Councillor Stephen Carr writes about the behaviour of some Councillors at the Broxtowe BC Meeting

Steve-CarrFor the first time since becoming a councillor in 2003, I was ashamed of Broxtowe Council last night.

We have a brilliant new 17 year old Youth Mayor and last night we were introduced to the new Deputy Youth Mayor. They are intelligent, articulate, moderate and well up to date with events.

We had a debate on a motion calling on the Government to consider bringing in voting for 16 and 17 year olds. I fully agree that people have differing views which should be respected. Whether you agree or not, there are ways to conduct yourself during such debates. 

These are some of the phrases used by councillors;

  • “The young people I deal with in the Youth Courts are not fit to vote.”
  • “People of this age are not able to comprehend the issues.” 
  • “They are not mature enough to make decisions.”
  • “Older people know more about the issues and young people are not able to make decisions about the important issues.”

These messages were delivered in a way to belittle, patronise and demean not only those 16 and 17 year olds not in the Chamber but also those in the Chamber. Our Youth Mayor and her deputy. 

She very bravely asked to contribute to the debate and gave a speech that had these councillors squirming in their seats. A speech that received rapturous applause from the public gallery.

After the vote, the Youth Mayor and her deputy left. I will be surprised after their treatment if they come back.

I would like to say to those Councillors, you are entitled to your opinions but please do not express them in a way that insults on the basis of age. 

You have brought shame on our town and Borough.

This entry was posted in Broxtowe Borough Council. Bookmark the permalink.

5 Responses to Councillor Stephen Carr writes about the behaviour of some Councillors at the Broxtowe BC Meeting

  1. Fred R says:

    They’ve brought shame upon themselves for acting like that. All the ‘reasons’ you quoted them as saying could be, and have been and still are, used as ‘arguments’ against various ‘undesirable’ groups – eg the poor, women, folk of colour, non-property owners, and many more. The Victorians were saying the same things around the time of the suffragette movement. The same old same old. Essentially, ‘we’ are rational and intelligent people who can weigh up issues, and ‘they’ are thicker than 2 short planks or too led by emotion or too immature to make their minds up. In reality, older folk are as likely to make voting decisions based on ‘irrational’ emotions as youth, but we’re better at dressing them up as ‘rational’.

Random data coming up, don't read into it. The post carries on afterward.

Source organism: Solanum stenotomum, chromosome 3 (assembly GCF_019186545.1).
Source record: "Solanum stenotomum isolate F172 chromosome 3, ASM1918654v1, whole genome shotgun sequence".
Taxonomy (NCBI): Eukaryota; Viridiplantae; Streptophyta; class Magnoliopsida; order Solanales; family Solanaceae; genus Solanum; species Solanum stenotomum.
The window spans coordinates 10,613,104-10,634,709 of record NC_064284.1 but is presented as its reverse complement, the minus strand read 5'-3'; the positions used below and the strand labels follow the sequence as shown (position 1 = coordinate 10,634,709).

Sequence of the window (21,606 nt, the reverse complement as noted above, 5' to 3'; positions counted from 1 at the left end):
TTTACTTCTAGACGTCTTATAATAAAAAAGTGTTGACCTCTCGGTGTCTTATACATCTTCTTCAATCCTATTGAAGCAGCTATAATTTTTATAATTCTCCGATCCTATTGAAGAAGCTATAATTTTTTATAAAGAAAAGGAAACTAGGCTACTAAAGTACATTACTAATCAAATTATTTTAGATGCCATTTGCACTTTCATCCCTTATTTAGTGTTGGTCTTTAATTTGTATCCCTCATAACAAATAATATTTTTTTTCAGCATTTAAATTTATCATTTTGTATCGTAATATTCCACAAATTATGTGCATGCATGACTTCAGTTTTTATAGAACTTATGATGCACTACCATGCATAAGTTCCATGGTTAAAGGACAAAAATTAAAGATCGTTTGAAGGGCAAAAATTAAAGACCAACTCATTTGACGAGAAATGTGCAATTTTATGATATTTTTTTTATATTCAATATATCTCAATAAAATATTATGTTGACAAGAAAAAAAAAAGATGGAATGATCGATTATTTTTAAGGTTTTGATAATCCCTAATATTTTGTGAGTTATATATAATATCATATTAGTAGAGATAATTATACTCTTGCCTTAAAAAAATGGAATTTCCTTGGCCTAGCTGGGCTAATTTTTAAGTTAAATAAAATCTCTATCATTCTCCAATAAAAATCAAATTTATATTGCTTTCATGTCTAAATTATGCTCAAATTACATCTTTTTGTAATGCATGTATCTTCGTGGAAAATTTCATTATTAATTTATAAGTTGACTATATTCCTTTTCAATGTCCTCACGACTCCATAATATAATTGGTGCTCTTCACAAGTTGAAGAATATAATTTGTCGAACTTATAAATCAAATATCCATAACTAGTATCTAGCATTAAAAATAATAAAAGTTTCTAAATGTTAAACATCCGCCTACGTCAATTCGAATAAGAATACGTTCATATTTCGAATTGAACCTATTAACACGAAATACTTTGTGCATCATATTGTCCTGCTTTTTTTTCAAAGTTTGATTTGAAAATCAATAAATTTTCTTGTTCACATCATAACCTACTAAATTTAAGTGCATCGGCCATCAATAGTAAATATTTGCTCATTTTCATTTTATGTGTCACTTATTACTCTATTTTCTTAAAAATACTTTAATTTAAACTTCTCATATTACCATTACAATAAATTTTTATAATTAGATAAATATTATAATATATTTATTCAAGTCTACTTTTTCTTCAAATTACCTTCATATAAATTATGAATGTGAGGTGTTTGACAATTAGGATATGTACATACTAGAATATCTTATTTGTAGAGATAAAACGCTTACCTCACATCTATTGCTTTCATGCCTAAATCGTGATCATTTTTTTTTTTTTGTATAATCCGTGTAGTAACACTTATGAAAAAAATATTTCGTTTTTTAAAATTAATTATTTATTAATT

What such ‘arguments’ don’t take account of is that voting is having a say in who rules you. If it were a matter of making an objective decision on issues then we might as well hand it over to computers. The point of voting is not to make a ‘rational’ decision based on ‘objective’ criteria, but to choose who is to represent you in council, parliament or wherever. It doesn’t matter if you’re in MENSA or have an IQ barely larger than your shoe size, you have the moral right to have a say in how you’re governed. In that sense, the case for the vote to be extended to 16 and 17yos is strong, because it’s their future as well as ours. Experience shows that giving them that responsibility does mean that they think carefully about the issues. The extension of the vote to those ages in the Scottish independence referendum of 2014 was a resounding success from reports I’ve read, with meetings of young people across the country raising political consciousness amongst a generation which many had written off as apolitical apathetic.

    Kudos to the kidz. It is a cliché, but still true: youth are the future. They’ve as much a right to have a say in it as us wrinklies.

  2. Donna MacRae says:

    I to was as that meeting last night and i was disgusted by the way the conservative councillors treated the youth mayor,she was a very clever lady and put good points across but for the conservative councillors to tap on the tables i think these in my eyes were behaving like children,it was no surprise that these two young ladies walked out very upset after being treated with such immaturity,i also noticed when councillor macRae spoke the conservative councillor longden walked out who may i had is for the same ward and is supposed to work with councillor macRae me personally i think the conservative councillors should hang their heads in shame and should send an apology to the youth mayor

  3. Jane Bowden says:

    How sad. We need young people to get fully involved in the democratic process and to show respect to others whilst expressing their views. What a bad example from the ‘adults’ on this committee! I do hope that the councillors involved go away and think on what happened and then amend their ways. An apology would be a great way to start a proper dialogue and encourage those young people to come back.

  4. Marian Booth says:

    It was ever thus! Can only keep listening to our future.

Leave a Reply

Fill in your details below or click an icon to log in: Logo

You are commenting using your account. Log Out / Change )

Twitter picture

You are commenting using your Twitter account. Log Out / Change )

Facebook photo

You are commenting using your Facebook account. Log Out / Change )

Google+ photo

You are commenting using your Google+ account. Log Out / Change )

Connecting to %s